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Steve Bannon is pushing anti-immigrant policies at an upcoming tech conference

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The former Trump strategist is scheduled as keynote speaker for an industry conference in December

National Congress Of The Front National - Day One Photo by Sylvain Lefevre/Getty Images

Trump strategist Steve Bannon has resurfaced in an unlikely place: the tech conference circuit. He is currently scheduled as the keynote speaker at the 15th International Conference on Advances in Computer Entertainment Technology (or ACE2018), to be hosted at the University of Montana in December. The conference is co-located with the Fourth International Congress on Love and Sex with Robots, although Bannon does not have any apparent connection to that gathering.

The broader scientific community is already pushing back against the invitation. A number of associated academics have pulled out of the conference in the wake of the keynote, as reported by Motherboard. Springer, a leading scientific publisher, has declined to publish the technical proceedings, citing the low quantity of submissions.

Bannon has an often-overlooked background in the tech entertainment industry as the former head of a World of Warcraft gold farming company, but his keynote will focus on more familiar issues of immigration and nationalism. According to organizers, Bannon’s speech will address “how economic nationalism will help minorities (blacks, hispanics, etc.) to obtain more high tech jobs.” Bannon has particularly opposed H-1B visas for foreign workers, resulting in the suspension of expedited processing for the visas shortly after Trump came to office. Bannon has often cited minority unemployment as a justification for the policy in the past, most recently in a speech to a conference for black entrepreneurs in December.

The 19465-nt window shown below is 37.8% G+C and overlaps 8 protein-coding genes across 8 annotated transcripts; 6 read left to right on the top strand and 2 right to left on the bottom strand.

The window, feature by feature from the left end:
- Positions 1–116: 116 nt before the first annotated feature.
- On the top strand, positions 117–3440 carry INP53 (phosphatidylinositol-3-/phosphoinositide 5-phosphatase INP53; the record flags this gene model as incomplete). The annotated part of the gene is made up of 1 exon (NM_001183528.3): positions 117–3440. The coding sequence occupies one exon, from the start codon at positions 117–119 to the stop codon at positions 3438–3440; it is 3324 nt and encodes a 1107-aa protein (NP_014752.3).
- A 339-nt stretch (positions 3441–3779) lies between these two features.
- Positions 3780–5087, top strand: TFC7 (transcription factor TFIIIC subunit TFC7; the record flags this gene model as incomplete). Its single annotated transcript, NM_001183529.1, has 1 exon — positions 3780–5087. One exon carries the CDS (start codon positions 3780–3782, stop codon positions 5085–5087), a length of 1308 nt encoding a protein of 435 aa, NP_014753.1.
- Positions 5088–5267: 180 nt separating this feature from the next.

In recent months, that message has become more focused on the tech industry. “We’re not going to solve the problems in this country economically until all classes and races get full access to high value-added technology jobs,” Bannon told GQ in February. “We shouldn’t allow the rest of the world to come and compete for them.”

Those views often extend beyond specific visa clauses and into a general hostility for foreign-born tech workers. “I have a big problem with foreign nationals coming into the country to be to be CEOs of companies,” Bannon said in the same interview. Google’s Sundar Pichai and Microsoft’s Satya Nadella were both born in India, although both men are US citizens. Bannon has also falsely claimed that “two-thirds or three-quarters” of Silicon Valley CEOs are from Asia.

Bannon was also a key figure responsible for the “Muslim ban” executive order in January 2017, which caused widespread protests at US airports as border agents sought to block any entrants from eight majority-Muslim countries. The ensuing chaos extended to tech companies, with Google abruptly ordering more than 180 employees to return to the US for fear of visa issues in the immediate aftermath. Hostility toward guest workers has also bubbled up into violence, as in the case of Garmin engineer Srinivas Kuchibhotla, who was killed in a hate crime in Kansas the month after the executive order.

Adrian Cheok, who organized the conference, says he expects Bannon’s stance on H-1B visas to be relevant to many of the attendees. “You’ve got a billion people in China and nearly a billion people in India. Obviously, the tech companies are going to be able to get highly experienced workers at lower cost, so there’s not as much incentive to train minority workers,” Cheok told The Verge. “I’m half-Malaysian-Chinese. I have nothing against Chinese people. But it’s simple mathematics.”

Still, that logic may not sit well with the conference’s sponsors, Samsung and Tencent, which are based in Korea and China, respectively. The Verge reached out to both companies for comment but did not hear back in time for publication. Bannon also did not respond to a request for comment.